The invent of graphene and graphene-like two dimensional materials has created great interest in the exploration of other two-dimensional materials family which includes hexagonal boron nitride, graphitic carbon nitride, transition metal dichalcogenides (TMDCs), layered metal-oxides/double hydroxides, MXenes (transition metal carbides/nitrides), metal–organic frameworks (MOFs), covalent-organic frameworks (COFs), polymers, black phosphorus (BP), siloxene/silicenes, and metallenes [1, 2, 3, 4, 5, 6, 7]. In this scenario, the preparation of the 2D materials is of great interest for the development of the new range of materials [8, 9, 10]. The preparation methodologies/strategies can be categorized into top-down technique and bottom-up technique [8, 11]. In general, the top-down technique mainly depends on the breakage of the bulk materials to the micro- and nano-scale, whereas in the bottom-up technique, the growth of the materials is from atomic level to the macro-scale structure [12, 13, 14]. Amongst the preparation of the materials, bottom-up techniques such as molecular beam epitaxy, chemical vapor deposition and so on produced high purity and efficient layered materials with desired crystal structure [15, 16, 17]. This technique involves in building the nano materials from atomic/molecular scale using heterogeneous/homogeneous chemical reactions, which tend to produce thermodynamically stable materials where the morphology/structure is controlled by both reaction kinetics and thermodynamics [8]. In addition, the building of nanomaterials with desired morphology/structure and composition in a single step is very challenging due to their inherent characteristics of the materials [8, 18]. Moreover, the synthesis of two-dimensional layered materials (metal nitrides/carbides) are hindered due to their non-layered crystal structure. And also, the preparation methods employed in the bottom-up approach is of high cost and the utilization of the prepared materials also requires highly sophisticated instrumentation for characterizing the same. In this regard, top-down technique is of great interest as the cost of production of the materials is less compared to the former with high amount of yield. Some of the top-down approaches for the production of the 2D materials are photolithographic technique, exfoliation (wet and solid phase), mechanical ball milling (wet and solid phase), chemical etching, and topochemical reaction [8, 11]. Amongst the other methods for the top-down technique, topochemical reaction methods is the promising strategy for the preparation of the 2D layered materials [8].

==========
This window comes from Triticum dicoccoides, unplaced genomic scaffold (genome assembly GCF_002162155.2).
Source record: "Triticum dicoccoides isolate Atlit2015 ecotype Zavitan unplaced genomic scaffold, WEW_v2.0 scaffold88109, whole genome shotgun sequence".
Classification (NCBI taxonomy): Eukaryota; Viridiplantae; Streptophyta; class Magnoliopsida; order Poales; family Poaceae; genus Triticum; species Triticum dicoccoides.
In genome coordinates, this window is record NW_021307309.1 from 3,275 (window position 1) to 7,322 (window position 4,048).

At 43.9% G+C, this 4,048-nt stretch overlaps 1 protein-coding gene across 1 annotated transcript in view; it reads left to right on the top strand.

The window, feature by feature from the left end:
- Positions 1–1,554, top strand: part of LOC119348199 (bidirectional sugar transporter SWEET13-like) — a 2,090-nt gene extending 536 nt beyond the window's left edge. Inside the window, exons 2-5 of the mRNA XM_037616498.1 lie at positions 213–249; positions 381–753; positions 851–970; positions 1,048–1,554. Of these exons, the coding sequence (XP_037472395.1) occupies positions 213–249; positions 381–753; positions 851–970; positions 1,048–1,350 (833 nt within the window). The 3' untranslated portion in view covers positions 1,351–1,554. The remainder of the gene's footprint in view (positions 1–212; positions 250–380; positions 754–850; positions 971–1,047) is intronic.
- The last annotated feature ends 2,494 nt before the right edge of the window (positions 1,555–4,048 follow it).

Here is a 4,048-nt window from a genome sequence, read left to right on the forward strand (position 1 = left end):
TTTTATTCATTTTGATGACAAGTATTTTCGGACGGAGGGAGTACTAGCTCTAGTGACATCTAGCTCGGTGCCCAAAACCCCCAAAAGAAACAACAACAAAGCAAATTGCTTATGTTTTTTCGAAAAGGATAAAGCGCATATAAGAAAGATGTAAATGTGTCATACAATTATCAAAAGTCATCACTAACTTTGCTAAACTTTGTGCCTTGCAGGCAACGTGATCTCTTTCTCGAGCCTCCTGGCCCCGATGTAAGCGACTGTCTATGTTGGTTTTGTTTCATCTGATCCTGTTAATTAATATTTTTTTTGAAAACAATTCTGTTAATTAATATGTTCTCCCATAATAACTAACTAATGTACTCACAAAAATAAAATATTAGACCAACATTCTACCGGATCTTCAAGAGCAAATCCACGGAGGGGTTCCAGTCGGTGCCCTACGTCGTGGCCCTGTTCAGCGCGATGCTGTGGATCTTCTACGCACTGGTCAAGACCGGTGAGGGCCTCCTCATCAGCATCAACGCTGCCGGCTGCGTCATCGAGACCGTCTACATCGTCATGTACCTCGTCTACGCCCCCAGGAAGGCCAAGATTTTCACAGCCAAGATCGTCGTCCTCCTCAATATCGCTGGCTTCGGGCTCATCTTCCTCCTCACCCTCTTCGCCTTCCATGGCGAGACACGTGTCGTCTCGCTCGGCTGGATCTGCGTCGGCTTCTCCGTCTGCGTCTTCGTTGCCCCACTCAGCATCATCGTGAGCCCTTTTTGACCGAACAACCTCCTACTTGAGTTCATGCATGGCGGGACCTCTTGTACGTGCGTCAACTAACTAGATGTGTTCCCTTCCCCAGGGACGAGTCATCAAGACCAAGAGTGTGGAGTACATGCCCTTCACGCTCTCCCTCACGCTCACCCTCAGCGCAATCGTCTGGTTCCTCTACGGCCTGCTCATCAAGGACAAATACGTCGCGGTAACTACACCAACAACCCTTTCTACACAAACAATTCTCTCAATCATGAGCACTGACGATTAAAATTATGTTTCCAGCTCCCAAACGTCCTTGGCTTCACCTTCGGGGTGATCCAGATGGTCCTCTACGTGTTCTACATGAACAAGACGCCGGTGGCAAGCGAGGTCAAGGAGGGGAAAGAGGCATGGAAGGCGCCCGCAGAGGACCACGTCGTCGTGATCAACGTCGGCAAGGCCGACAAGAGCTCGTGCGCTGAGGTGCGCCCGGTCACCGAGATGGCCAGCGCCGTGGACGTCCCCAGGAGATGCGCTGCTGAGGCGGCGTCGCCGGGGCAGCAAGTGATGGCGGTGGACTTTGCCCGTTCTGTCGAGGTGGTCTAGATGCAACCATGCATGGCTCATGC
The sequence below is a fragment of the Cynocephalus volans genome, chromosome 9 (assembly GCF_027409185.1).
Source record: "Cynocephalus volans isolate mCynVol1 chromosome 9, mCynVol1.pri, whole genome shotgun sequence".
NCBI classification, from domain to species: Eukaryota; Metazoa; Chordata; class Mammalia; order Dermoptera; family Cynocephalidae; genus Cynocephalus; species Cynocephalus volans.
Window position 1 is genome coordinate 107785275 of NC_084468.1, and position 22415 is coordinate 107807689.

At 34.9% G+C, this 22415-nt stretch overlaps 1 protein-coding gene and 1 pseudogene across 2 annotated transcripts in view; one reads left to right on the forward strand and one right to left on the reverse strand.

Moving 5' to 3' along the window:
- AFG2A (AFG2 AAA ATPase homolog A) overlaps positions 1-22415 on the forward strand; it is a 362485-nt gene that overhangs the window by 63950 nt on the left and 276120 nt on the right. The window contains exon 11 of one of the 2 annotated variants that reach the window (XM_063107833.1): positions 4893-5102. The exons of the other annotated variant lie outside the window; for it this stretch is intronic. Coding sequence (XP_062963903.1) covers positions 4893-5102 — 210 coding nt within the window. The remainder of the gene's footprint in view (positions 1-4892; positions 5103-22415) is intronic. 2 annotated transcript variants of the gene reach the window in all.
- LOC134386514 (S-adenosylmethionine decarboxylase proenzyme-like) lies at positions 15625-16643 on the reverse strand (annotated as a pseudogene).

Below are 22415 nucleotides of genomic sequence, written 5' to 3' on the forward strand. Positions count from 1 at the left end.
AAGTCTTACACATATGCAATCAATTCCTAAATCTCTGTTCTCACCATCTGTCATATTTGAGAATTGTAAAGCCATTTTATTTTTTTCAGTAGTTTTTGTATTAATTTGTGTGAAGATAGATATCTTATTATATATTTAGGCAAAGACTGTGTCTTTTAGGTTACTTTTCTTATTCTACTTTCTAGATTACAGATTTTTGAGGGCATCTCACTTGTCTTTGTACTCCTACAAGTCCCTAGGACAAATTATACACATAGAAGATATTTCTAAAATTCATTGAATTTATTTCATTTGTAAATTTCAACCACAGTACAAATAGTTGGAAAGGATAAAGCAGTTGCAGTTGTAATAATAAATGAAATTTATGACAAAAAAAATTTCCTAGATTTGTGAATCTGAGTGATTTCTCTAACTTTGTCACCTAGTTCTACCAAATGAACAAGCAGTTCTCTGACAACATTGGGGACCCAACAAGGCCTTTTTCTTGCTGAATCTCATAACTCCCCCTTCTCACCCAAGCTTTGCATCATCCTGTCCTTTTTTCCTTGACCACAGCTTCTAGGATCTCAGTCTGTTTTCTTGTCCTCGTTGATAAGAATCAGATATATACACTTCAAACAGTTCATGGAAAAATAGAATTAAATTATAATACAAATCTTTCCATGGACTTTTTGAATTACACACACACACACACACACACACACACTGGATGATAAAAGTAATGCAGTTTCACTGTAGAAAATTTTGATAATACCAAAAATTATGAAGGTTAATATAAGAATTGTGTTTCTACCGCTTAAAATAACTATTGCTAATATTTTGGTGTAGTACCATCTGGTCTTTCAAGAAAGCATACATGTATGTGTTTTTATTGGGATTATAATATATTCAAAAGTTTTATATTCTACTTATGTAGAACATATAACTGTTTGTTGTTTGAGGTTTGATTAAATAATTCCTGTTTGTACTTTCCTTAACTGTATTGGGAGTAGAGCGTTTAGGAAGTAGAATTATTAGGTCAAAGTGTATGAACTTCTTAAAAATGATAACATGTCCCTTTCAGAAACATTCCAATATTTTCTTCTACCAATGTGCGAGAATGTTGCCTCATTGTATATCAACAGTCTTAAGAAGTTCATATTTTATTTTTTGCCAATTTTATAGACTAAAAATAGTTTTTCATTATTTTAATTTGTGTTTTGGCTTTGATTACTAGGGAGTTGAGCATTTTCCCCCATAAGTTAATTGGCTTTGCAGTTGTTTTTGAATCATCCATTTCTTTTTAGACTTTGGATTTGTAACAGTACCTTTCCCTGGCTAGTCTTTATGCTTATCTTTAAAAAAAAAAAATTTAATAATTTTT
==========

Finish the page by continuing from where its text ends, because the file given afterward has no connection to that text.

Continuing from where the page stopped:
The topochemical route can be classified depends on the reaction methodologies such as adding, extracting or substituting elements to/from the source materials to form the new materials with the retention of the structure/morphology of source material [11]. This type of preparation technique adopts the “corner-overtaking” route, which circumvents the hindrances of direct synthesis through chemical reaction to multi-level steps synthesis [11]. In this aspect, the topochemical preparation route is utilized to synthesize the high value added 2D materials which are difficult to process. Compared to that of the direct synthesis/bottom up approach, top down method has higher advantage to prepare the 2D materials with controlled morphology, composition and material structure. The topochemical reaction route can be performed through various methodologies which includes the (i) selective etching of the elements [19, 20]; (ii) electrochemical methods [21, 22] (iii) high temperature treatment reaction [23, 24] and (iv) liquid phase reaction [25, 26]. In the selective etching methods, the 2D layered materials can be easily obtained by from the bulk counterpart and also it is possible to engineer the interface and surface of the prepared materials. However, the chemical used as etchant is toxic which also affect the quality of the raw materials for the preparation of materials. In this case, hydrofluoric acid is used as the etchant for the preparation of MXenes from the MAX phase element, similarly hydrochloric acid is used for the preparation of siloxene from calcium silicide [27, 28, 29, 30]. In case of the electrochemical methods for the preparation, mild and controllable reaction is carried out with the application of electric field to promote the fast reaction [21, 22]. The limitation in this process is that it requires complex instrumentation and the mass production is very limited in the electrochemical method. In the high temperature treatment reaction, the preparation is associated with the controllable atmosphere induced chemical reaction and high temperature condition is employed for the preparation with the limitation of heterogeneity of gas/solid interface reaction, explosion risk at higher temperature and toxic gases as a byproduct of the reaction [23, 24]. Amongst the other techniques in the topochemical reaction, liquid phase exfoliation as the great advantages of high mass yield, wide range of controllable reaction parameters such as solvents, rich experimental/theoretical foundation and produce uniform and good crystalline materials. Hence the liquid phase topochemical methods attains more merits compared to the other methods.